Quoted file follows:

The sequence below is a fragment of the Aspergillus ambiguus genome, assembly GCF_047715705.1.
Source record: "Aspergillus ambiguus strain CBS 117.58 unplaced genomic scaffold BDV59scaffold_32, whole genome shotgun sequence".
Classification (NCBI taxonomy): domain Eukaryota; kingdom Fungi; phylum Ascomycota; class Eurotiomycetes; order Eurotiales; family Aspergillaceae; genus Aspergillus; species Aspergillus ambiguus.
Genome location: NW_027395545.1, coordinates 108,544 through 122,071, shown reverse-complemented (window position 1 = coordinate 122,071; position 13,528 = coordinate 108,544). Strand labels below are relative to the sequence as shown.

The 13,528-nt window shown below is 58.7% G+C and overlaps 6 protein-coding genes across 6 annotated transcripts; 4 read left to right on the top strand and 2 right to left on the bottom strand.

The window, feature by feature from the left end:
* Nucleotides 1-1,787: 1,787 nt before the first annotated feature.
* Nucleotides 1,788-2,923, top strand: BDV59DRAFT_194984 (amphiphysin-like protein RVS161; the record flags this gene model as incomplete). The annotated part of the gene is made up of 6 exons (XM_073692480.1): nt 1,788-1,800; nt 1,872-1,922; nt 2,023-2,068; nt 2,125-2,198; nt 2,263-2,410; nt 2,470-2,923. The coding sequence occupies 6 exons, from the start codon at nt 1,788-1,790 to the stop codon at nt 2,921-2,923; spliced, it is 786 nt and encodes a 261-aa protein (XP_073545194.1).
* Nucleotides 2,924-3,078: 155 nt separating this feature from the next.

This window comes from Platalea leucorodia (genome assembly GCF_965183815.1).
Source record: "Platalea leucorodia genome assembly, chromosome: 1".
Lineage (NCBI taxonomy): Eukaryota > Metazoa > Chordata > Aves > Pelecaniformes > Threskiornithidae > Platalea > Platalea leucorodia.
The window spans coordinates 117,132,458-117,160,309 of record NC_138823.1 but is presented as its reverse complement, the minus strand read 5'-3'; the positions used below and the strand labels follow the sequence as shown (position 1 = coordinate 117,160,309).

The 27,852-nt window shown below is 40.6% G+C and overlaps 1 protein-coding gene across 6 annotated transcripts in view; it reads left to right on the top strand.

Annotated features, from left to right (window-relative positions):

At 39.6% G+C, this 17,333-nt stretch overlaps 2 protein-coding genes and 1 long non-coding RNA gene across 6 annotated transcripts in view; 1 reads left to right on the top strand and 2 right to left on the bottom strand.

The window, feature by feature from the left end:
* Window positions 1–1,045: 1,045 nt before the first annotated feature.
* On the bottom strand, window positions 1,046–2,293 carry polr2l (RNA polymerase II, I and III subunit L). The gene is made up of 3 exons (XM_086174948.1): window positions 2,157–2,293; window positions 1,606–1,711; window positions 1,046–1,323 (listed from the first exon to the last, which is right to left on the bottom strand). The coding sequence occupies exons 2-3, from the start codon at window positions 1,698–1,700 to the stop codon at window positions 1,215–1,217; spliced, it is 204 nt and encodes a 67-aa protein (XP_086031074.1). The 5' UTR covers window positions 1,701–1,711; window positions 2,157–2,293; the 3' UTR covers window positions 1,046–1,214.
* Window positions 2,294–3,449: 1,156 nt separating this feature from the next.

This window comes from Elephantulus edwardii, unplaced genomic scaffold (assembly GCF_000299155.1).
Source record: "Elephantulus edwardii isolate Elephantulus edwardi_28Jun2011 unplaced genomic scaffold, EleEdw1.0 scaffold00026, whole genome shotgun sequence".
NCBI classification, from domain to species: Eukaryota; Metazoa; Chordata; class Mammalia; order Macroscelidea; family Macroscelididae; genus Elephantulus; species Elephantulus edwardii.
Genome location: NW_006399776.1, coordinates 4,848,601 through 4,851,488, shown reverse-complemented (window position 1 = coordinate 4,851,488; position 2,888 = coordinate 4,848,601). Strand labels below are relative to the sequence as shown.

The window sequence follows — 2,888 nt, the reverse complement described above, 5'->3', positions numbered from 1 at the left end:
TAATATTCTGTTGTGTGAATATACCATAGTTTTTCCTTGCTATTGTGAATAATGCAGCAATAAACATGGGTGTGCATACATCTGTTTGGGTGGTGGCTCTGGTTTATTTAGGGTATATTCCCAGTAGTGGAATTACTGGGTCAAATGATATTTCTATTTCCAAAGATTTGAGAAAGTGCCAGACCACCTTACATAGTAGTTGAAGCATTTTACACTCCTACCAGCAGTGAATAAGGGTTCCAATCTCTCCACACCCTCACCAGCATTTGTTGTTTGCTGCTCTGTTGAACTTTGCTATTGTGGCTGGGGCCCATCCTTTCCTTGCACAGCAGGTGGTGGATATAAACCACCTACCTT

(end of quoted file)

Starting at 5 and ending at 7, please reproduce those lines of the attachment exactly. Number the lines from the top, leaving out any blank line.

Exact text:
The 13,528-nt window shown below is 58.7% G+C and overlaps 6 protein-coding genes across 6 annotated transcripts; 4 read left to right on the top strand and 2 right to left on the bottom strand.

The window, feature by feature from the left end:
* Nucleotides 1-1,787: 1,787 nt before the first annotated feature.